Silly Robert Doar. The State Passed a Smart Welfare Bill. It’s Time to Get on Board.
As NPR noted this morning and Karen Loew of City Limits reported this week, a very promising bill has passed the state legislature and is currently sitting on the Governor's desk waiting for a signature. The bill's aim: to end the discriminatory process by which women on welfare are funneled into lower paying jobs than men, all because professions traditionally dominated by women pay less than professions traditionally dominated by men. This bill is needed on so many levels, and yet it's under attack by New York City officials. Mayor Bloomberg and city welfare officials have encouraged Governor Spitzer to veto the bill. My question is this: why or why would a policymaker stand in the way of welfare policy that might actually work?
I'm just going to put this theory out there, but maybe it's because these policymakers are too fearful of the prevailing and damaging stereotypes surrounding welfare to actually step up and make the changes the system needs.
Mayor Bloomberg and other city officials are asserting that the bill will make federal work quotas harder to reach and that a work-first policy is the way to go. Specifically, Robert Doar, the director of New York City's welfare agency, the Human Resources Administration, claims that should the bill be enacted, "it will make it more difficult for us to achieve federal participation rates and it will severely undermine our welfare reform approach that has been so successful in moving families from welfare to employment and self sufficiency."
And here's why I simply don't buy what Mr. Doar is selling.
As I have written before, according to federal regulations, New York can have 30% of the families receiving benefits in educational and vocational programs. Policymakers have failed to enroll 30% of New Yorkers in education and training programs. And because we've fallen far short of this allowance, there is absolutely no danger of failing to meet federal quotas. Additionally, multiple studies have shown that state and city policies of "work-first" (the assumption being train later, but I certainly haven't seen it) have not led to employment in sustainable wage jobs and, in fact, may have broadened and deepened poverty and economic insecurity.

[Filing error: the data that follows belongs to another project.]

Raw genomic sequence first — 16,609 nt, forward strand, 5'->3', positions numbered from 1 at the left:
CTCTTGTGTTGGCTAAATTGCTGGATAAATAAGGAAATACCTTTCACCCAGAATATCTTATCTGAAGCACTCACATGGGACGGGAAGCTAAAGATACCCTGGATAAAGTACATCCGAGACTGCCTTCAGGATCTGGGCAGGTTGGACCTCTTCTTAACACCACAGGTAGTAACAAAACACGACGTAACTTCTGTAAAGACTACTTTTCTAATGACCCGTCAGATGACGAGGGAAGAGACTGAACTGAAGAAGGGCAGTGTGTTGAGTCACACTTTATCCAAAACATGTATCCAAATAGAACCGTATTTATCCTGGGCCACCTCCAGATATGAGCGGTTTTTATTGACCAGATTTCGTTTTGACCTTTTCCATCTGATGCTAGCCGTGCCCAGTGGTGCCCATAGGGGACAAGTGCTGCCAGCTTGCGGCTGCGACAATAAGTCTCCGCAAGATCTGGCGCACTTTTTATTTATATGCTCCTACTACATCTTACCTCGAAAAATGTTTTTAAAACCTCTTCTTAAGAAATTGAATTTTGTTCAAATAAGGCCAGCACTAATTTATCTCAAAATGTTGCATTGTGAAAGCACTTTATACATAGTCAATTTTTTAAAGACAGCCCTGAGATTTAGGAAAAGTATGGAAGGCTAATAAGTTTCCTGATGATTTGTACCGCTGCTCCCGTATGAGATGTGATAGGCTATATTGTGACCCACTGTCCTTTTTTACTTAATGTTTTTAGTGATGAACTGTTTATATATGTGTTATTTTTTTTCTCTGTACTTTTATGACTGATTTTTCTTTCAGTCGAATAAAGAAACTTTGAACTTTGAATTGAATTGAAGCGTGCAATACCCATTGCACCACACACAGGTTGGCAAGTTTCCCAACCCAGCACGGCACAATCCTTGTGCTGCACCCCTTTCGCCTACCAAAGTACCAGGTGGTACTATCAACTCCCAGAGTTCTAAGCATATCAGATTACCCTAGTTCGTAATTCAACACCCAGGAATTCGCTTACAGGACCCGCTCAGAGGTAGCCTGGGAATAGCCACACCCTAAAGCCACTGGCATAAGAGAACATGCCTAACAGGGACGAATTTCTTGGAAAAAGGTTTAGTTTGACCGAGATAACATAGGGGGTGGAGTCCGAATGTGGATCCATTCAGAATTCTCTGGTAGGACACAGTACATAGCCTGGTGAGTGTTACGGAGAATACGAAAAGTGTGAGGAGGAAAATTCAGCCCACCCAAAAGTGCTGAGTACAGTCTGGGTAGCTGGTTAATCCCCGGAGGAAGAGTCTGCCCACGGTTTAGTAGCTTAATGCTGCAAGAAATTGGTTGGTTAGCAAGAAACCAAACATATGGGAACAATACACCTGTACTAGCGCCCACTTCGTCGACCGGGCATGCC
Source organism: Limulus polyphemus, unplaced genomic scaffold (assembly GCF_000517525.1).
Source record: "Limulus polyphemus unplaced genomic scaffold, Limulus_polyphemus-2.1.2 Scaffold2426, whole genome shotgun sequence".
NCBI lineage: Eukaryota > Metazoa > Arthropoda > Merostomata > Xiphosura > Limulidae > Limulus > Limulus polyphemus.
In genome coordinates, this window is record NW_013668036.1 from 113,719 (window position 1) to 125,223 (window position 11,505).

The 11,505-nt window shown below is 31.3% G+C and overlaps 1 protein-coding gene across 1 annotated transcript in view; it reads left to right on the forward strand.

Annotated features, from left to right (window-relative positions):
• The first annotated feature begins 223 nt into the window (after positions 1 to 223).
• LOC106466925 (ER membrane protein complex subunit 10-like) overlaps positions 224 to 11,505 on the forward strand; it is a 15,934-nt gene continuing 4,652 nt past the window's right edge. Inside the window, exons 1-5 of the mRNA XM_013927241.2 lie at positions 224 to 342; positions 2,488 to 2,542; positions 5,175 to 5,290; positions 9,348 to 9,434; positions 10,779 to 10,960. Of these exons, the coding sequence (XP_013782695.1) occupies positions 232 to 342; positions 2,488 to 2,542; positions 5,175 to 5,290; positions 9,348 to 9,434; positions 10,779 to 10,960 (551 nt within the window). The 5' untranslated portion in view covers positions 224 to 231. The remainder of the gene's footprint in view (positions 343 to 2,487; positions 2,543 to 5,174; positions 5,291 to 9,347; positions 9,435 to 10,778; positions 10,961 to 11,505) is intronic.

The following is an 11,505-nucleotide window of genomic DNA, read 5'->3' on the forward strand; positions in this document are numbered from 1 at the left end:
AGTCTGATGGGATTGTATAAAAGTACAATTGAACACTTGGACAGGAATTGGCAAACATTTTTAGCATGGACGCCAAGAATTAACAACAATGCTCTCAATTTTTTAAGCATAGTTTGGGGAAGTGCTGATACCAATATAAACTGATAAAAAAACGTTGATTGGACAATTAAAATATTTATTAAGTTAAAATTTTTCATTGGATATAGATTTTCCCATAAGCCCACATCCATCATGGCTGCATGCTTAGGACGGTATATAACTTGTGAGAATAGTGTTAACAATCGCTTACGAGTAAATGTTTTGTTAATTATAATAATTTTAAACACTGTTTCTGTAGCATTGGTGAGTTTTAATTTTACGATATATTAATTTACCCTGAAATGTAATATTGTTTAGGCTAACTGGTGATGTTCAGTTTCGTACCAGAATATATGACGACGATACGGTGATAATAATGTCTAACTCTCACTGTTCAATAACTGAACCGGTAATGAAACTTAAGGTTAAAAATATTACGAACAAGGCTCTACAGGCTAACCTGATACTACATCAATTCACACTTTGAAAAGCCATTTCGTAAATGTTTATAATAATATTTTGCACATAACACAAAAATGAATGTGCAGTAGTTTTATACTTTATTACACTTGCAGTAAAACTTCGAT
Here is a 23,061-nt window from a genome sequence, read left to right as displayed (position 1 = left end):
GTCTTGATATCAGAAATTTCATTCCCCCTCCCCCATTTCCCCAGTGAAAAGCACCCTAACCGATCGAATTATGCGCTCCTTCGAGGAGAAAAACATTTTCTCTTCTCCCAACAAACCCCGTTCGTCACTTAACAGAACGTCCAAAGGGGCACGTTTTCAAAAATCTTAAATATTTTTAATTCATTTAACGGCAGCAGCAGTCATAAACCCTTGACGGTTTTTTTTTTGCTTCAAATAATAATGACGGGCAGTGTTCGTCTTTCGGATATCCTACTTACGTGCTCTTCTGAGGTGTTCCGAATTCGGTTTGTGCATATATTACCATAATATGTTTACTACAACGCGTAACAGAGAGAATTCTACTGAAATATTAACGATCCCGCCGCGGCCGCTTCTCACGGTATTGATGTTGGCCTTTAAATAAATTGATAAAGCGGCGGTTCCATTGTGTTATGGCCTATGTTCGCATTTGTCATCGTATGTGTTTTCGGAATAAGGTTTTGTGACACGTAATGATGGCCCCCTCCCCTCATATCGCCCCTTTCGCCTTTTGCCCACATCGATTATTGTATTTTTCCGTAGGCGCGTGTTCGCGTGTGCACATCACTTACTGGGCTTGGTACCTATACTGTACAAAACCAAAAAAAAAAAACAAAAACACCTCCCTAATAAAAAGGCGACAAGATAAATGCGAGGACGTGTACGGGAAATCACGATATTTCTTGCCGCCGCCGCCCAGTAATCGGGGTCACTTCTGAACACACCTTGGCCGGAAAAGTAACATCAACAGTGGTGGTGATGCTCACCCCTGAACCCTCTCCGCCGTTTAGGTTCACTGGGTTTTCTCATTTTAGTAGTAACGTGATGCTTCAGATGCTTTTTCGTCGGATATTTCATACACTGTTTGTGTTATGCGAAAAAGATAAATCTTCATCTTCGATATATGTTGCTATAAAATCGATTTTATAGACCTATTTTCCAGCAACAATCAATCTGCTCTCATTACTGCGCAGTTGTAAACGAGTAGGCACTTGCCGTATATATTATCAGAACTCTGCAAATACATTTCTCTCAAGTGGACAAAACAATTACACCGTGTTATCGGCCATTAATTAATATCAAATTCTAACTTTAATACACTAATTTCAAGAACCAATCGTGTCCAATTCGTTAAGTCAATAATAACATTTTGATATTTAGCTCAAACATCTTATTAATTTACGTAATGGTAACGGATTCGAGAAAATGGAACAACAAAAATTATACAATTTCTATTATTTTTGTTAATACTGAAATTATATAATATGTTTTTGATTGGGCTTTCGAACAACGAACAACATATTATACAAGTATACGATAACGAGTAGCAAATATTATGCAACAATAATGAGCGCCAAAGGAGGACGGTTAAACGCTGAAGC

In the same vein as Doar, Mayor Bloomberg claims that "In order to achieve jobs with sustainable wages and benefits such as health insurance and paid leave, people with limited experience often first need to build an employment history," and that "delaying entry into the job market until a 'sustainable wage' job is available could delay employment and is contrary to our philosophy of valuing all employment."
Again, this ignores the fact that most people receiving welfare assistance have recent work history , but in low-wage, dead-end jobs. These jobs do not, as Bloomberg claims, prepare people for future employment in jobs with sustainable wages and benefits. All employment should be valued, but encouraging workers to enter the job market at the expense of training and education that can promote economic security is foolhardy.
Policies work well when they address the problem at hand and don't increase problems in the future. As known or unintended consequences surface, policymakers want to be open-minded and create systems that make steady progress. Bloomberg, Doar, and other welfare officials and workers are not aiding steady progress given the facts of where we are right now with poverty in New York.
Policymaking benefits from fearless review and needs fearless commissioners, mayors, governors, and everyday citizens to aid these reviews. We cannot be afraid of stepping away from things we have tried, admitting our failures, and moving in a new direction towards policies that work. Too often I have seen policy become closed and stifling because there is little open review and analysis that allows for correction of regulation and purpose, and because legislators are afraid of stepping in new directions.
The current welfare policy and the bill awaiting Spitzer's signature deserve this fearless examination. I have seen the benefits of education and training through my work at the Welfare Rights Initiative, where we work with students who are receiving welfare and want to get the skills and credentials to move their families out of poverty. Despite the societal judgments, personal affronts, and onslaught of paperwork and appointments that most of our students face, at the Welfare Rights Initiative, they are challenged to find out what our government agencies are doing and help them do it better. Poor women seeking a better life for their families are perhaps the most fearless stakeholders in this debate, but their voices are not often heard, and policy that helps them succeed in their goals is elusive.
This legislation and policy change can help.
Governor Spitzer has a choice in signing this modest piece of legislation; he can acquiesce to political pressure and maintain the status quo, or he can promote policy that addresses the real causes of poverty. I urge him to be fearless and sign.